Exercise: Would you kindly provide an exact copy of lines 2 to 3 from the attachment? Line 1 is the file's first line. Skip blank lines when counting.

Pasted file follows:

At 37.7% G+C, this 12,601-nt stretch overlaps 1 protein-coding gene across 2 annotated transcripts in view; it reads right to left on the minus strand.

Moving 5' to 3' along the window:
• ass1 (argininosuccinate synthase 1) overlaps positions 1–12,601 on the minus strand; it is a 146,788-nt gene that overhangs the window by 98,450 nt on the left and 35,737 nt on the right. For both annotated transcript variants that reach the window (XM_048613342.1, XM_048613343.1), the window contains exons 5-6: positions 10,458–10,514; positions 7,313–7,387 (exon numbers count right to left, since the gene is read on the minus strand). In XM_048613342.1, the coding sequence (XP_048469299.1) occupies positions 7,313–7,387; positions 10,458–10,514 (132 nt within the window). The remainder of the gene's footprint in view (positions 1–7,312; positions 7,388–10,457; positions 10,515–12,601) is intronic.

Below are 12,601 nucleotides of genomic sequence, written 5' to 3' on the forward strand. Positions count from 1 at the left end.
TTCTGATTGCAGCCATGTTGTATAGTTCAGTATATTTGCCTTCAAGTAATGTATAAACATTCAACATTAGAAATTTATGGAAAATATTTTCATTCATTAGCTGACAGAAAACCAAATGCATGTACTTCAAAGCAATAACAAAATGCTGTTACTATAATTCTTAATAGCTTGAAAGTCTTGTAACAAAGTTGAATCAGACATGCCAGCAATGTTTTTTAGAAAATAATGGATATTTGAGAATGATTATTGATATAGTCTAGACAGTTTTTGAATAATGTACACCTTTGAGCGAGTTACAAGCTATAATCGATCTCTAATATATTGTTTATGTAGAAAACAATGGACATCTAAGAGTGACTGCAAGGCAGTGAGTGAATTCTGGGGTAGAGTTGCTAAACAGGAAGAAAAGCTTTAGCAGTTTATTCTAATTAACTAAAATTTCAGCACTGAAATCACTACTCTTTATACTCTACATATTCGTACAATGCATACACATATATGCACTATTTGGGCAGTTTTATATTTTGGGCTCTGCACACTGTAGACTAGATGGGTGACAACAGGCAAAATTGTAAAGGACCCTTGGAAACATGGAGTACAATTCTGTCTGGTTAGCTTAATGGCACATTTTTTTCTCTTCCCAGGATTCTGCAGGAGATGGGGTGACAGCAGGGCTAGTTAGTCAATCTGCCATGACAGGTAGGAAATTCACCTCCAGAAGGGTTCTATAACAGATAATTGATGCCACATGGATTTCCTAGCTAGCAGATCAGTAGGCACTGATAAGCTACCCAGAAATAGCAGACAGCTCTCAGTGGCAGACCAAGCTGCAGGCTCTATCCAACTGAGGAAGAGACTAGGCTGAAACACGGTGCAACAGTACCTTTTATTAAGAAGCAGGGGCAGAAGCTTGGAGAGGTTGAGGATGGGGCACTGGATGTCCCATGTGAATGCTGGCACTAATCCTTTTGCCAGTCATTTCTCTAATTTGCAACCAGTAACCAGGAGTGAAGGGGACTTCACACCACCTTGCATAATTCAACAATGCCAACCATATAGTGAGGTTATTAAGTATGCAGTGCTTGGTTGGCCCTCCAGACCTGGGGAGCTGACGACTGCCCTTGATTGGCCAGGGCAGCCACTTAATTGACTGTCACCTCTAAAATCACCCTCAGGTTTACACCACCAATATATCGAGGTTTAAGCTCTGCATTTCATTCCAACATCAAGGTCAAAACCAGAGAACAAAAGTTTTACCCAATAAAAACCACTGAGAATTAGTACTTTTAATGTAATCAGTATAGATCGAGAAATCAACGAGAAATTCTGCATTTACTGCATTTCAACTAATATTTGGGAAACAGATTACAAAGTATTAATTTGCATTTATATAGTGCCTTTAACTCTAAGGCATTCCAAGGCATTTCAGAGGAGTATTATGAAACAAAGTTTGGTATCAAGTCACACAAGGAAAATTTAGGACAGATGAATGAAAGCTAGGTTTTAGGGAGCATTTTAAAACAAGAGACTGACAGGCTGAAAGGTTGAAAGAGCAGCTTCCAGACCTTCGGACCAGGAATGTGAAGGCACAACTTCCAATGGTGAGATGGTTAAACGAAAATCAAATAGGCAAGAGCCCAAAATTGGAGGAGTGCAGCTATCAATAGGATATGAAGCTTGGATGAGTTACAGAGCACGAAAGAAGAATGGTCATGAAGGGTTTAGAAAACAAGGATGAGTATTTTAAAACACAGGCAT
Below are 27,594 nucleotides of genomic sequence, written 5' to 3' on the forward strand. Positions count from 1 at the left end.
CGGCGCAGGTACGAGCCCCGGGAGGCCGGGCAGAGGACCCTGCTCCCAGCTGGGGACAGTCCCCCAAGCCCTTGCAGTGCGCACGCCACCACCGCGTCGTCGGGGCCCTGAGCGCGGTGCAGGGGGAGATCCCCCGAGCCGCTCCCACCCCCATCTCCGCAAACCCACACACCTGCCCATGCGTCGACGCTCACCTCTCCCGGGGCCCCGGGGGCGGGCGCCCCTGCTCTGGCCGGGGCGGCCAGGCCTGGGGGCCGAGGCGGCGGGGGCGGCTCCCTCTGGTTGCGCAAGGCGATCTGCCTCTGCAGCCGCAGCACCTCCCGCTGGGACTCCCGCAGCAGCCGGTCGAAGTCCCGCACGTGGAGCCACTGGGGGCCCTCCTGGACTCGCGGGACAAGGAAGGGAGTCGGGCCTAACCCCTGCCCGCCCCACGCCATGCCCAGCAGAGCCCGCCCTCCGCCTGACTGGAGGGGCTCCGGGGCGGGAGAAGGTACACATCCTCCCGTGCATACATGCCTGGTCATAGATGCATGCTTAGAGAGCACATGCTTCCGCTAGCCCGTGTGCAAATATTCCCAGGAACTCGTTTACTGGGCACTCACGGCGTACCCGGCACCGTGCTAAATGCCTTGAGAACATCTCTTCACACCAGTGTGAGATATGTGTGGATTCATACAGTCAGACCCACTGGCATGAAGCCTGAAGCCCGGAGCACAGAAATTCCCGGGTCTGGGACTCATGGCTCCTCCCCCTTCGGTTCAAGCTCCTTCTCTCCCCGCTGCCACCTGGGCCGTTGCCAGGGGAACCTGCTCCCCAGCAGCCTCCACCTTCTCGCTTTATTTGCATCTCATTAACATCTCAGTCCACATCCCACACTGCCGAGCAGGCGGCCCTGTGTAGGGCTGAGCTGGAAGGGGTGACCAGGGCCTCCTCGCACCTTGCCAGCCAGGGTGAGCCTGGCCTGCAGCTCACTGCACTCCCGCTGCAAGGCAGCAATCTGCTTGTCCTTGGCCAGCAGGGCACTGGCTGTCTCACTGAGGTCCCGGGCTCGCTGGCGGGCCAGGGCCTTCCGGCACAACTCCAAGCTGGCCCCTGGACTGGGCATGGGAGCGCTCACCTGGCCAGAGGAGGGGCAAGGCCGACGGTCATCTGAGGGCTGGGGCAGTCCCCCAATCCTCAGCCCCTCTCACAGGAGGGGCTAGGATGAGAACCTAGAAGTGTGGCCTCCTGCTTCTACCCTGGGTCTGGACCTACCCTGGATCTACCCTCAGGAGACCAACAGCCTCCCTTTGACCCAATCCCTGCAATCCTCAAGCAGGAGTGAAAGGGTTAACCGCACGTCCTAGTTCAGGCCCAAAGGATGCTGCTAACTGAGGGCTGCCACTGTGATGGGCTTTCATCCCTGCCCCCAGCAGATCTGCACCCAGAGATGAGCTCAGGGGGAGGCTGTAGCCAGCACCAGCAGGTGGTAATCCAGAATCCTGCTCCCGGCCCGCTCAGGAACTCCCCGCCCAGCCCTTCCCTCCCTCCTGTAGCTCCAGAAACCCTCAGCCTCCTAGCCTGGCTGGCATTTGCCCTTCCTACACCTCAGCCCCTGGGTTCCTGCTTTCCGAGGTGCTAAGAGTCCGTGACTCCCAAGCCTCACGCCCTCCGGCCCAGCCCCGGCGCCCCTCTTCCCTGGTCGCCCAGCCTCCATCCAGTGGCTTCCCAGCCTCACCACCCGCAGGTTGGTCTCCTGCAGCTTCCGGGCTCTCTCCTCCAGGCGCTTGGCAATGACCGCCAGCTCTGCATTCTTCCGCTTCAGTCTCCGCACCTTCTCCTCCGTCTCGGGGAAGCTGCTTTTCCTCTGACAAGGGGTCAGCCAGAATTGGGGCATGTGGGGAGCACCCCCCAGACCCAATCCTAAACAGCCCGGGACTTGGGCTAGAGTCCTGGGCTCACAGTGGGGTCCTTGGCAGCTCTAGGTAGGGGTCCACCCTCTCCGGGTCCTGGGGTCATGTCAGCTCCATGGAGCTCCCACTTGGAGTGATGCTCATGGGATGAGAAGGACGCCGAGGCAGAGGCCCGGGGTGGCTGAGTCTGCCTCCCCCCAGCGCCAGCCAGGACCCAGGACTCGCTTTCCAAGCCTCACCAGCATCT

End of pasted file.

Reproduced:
Moving 5' to 3' along the window:
• ass1 (argininosuccinate synthase 1) overlaps positions 1–12,601 on the minus strand; it is a 146,788-nt gene that overhangs the window by 98,450 nt on the left and 35,737 nt on the right. For both annotated transcript variants that reach the window (XM_048613342.1, XM_048613343.1), the window contains exons 5-6: positions 10,458–10,514; positions 7,313–7,387 (exon numbers count right to left, since the gene is read on the minus strand). In XM_048613342.1, the coding sequence (XP_048469299.1) occupies positions 7,313–7,387; positions 10,458–10,514 (132 nt within the window). The remainder of the gene's footprint in view (positions 1–7,312; positions 7,388–10,457; positions 10,515–12,601) is intronic.